75 Sc., in the life to come.” 
Malik Ghulam Farid:
“1184. The reference is to the expedition to Tabuk, a town situated about halfway between Medina and Damascus. News was brought to the Holy Prophet that the Greeks of the Eastern Roman Empire, popularly known as the Romans, has amassed on the Syrian frontier. At the head of an army about 30.000 strong the Holy Prophet left Madinah in the 9th year of the Hijrah. On account of great hardships the Muslim army had to suffer in the long and difficult journey, it came to be known as Jaish al-Usrah, i.e., the distressed army.” 
Maulana Muhammad Ali:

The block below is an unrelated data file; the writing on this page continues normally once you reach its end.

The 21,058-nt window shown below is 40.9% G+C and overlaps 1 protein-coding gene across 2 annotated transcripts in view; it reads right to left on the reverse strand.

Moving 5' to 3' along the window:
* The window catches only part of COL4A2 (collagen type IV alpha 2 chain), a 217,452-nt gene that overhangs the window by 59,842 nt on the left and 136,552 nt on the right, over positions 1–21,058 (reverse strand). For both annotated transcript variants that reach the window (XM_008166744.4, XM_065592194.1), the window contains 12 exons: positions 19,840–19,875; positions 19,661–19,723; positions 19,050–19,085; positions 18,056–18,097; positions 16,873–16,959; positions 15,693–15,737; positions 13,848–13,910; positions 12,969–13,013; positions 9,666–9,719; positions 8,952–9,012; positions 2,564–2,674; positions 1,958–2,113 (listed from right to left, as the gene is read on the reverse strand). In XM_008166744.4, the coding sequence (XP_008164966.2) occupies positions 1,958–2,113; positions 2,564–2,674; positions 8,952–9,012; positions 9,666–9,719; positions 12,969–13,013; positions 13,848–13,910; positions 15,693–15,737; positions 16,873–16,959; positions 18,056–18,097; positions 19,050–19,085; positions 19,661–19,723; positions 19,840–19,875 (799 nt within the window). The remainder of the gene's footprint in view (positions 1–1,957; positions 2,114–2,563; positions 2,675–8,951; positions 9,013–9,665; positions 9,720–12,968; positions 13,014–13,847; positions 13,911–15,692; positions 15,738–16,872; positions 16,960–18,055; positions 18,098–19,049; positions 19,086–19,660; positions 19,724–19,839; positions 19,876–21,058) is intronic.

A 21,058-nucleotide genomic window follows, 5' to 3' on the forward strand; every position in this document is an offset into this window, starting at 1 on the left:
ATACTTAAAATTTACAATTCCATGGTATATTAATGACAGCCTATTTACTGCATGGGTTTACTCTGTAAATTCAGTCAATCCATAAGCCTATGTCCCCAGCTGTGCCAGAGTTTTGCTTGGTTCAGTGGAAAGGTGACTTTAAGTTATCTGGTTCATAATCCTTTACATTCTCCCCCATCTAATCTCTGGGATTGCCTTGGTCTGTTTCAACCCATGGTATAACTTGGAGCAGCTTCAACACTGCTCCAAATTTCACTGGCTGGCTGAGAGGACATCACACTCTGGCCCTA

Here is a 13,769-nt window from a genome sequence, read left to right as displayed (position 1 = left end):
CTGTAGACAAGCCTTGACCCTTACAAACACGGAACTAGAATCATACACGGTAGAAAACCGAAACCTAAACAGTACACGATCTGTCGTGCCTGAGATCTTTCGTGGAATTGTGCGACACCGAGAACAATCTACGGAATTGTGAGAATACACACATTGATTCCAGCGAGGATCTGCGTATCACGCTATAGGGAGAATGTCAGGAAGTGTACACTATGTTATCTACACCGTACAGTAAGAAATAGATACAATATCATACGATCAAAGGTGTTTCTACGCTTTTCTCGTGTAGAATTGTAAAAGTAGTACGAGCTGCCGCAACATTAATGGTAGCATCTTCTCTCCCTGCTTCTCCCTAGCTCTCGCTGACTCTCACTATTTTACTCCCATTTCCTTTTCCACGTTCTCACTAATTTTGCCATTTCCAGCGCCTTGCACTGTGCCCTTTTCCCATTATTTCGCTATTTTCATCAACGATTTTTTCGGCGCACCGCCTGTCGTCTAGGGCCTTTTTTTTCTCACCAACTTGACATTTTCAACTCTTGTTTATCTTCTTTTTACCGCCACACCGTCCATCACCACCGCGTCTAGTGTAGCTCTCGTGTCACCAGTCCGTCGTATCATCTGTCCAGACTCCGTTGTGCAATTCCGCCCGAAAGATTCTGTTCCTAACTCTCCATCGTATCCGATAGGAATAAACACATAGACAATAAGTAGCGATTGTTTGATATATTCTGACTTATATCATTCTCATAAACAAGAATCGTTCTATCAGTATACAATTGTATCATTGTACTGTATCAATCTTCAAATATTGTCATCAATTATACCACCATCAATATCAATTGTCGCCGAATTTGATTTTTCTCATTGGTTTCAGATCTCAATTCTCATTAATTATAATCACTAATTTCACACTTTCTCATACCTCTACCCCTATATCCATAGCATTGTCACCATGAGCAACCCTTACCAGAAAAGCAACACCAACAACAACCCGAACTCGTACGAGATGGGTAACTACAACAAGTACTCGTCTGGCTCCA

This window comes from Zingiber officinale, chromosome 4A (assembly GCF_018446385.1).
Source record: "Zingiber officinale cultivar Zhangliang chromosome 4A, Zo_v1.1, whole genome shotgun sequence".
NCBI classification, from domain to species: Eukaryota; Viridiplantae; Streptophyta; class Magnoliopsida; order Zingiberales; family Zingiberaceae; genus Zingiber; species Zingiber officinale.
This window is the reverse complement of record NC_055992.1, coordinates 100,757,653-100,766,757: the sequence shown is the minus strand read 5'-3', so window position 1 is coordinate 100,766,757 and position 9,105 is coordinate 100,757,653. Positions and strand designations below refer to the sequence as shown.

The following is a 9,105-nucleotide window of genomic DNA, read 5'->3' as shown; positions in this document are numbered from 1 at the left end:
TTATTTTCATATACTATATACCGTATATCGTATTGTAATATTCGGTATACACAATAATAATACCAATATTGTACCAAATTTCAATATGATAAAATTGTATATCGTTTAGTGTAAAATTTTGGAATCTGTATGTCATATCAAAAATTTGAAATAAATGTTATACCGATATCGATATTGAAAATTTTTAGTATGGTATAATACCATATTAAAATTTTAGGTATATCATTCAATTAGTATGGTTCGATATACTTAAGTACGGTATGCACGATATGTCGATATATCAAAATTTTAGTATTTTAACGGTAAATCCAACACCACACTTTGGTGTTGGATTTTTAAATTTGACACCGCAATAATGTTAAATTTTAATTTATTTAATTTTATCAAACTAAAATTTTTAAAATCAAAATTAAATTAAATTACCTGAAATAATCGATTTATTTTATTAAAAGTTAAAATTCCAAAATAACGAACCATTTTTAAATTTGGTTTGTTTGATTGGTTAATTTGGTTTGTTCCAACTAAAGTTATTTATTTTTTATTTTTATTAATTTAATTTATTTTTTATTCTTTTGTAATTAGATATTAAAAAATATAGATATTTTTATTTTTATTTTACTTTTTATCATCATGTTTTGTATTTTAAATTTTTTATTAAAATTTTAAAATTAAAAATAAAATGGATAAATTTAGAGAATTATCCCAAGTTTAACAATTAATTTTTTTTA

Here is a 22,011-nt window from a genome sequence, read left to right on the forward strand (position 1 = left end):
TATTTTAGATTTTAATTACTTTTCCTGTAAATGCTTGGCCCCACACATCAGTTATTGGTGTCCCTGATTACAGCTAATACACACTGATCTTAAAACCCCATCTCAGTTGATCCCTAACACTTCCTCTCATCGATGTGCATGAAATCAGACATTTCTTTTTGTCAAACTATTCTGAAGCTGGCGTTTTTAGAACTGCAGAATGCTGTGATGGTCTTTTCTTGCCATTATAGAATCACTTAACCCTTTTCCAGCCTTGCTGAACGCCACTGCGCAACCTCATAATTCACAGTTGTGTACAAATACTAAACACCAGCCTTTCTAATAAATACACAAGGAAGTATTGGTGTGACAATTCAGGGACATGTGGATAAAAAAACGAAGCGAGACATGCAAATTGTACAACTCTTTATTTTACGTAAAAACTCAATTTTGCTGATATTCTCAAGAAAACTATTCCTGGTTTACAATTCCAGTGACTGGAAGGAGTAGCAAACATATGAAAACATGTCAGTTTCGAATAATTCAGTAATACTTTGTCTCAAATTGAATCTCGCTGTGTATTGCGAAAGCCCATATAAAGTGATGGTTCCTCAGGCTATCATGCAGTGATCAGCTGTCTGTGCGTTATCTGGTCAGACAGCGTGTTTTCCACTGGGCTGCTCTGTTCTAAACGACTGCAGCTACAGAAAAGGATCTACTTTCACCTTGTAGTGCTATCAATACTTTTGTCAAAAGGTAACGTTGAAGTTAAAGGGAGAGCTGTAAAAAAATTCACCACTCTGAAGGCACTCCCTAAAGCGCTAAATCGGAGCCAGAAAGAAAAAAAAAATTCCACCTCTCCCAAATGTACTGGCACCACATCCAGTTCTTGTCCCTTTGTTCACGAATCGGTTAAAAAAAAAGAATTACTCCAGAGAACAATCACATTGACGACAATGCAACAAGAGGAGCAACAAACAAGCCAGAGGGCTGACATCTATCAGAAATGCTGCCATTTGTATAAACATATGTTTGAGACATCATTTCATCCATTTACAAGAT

“… 38a. The reference here is to the expedition of Tabuk, which was undertaken in the middle of the ninth year of the Hijrah owing to the threatening attitude of the Roman Emperor. There were many hindrances to the raising of an army sufficient to meet the strong forces of the Roman Empire. The chief of these, as enumerated by Rz, are: (1) a great drought; (2) the length of the journey to the confines of Syria; (3) the ripening of the fruits, which were now ready to be gathered; (4) the intensity of the heat; and (5) the organization and power of the Roman army. In spite of all these difficulties 30,000 men gathered round the Prophet’s banner.